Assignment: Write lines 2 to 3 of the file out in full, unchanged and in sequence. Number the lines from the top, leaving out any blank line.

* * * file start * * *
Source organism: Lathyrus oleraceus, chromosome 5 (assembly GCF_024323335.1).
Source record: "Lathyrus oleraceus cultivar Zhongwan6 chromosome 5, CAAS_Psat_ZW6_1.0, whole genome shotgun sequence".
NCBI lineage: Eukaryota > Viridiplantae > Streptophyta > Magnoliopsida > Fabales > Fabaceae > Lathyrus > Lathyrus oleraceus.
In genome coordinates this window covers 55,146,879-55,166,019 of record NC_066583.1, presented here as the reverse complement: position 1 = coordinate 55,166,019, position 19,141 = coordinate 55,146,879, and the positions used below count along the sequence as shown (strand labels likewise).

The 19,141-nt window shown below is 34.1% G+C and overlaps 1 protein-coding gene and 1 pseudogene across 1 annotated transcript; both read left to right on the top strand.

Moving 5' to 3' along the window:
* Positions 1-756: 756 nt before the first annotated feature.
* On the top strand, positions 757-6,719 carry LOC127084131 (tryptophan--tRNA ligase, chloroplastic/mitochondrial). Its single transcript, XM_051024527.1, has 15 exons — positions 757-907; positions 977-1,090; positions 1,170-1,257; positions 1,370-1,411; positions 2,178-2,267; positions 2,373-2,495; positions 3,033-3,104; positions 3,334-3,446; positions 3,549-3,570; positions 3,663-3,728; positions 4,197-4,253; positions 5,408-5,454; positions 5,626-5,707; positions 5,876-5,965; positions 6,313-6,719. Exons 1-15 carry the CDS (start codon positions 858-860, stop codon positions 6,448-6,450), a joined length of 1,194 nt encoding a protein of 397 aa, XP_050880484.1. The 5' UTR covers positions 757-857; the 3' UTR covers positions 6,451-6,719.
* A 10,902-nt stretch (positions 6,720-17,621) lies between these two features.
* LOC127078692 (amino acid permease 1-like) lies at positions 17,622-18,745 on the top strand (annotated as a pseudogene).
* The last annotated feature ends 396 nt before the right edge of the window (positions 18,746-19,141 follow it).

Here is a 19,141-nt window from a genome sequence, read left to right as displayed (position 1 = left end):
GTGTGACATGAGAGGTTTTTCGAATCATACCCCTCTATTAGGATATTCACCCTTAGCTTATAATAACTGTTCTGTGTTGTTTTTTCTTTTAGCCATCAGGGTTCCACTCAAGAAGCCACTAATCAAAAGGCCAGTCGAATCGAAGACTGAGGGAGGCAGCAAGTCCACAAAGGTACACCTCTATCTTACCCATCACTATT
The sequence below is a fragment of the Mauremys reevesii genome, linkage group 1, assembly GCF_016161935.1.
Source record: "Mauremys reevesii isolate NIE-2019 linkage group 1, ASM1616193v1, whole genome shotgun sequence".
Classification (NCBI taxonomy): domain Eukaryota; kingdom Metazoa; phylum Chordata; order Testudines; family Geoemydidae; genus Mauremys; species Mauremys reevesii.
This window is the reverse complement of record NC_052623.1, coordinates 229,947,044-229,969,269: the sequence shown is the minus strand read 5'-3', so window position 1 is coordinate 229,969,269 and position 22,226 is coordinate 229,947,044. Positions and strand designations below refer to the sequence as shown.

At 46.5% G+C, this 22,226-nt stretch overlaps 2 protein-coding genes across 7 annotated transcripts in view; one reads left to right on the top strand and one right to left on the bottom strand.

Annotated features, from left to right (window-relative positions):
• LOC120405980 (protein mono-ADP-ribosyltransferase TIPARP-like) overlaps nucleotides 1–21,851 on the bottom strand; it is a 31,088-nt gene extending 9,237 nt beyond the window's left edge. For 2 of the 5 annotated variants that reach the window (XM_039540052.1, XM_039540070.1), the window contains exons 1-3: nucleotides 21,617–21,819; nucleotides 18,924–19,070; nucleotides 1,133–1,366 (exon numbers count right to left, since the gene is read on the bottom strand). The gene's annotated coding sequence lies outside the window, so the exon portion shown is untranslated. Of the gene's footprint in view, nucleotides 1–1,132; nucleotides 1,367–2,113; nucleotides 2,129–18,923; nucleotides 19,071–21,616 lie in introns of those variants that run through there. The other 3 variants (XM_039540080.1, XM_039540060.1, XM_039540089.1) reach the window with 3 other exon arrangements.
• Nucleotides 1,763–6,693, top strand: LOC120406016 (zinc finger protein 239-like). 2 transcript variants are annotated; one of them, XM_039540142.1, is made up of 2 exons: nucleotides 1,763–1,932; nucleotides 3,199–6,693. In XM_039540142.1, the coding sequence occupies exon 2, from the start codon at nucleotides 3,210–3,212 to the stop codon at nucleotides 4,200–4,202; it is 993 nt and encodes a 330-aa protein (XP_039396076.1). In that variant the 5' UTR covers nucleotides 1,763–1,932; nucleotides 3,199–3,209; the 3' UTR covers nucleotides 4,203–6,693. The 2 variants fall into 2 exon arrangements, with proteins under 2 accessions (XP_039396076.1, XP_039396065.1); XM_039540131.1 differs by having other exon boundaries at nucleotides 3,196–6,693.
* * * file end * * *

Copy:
Source record: "Lathyrus oleraceus cultivar Zhongwan6 chromosome 5, CAAS_Psat_ZW6_1.0, whole genome shotgun sequence".
NCBI lineage: Eukaryota > Viridiplantae > Streptophyta > Magnoliopsida > Fabales > Fabaceae > Lathyrus > Lathyrus oleraceus.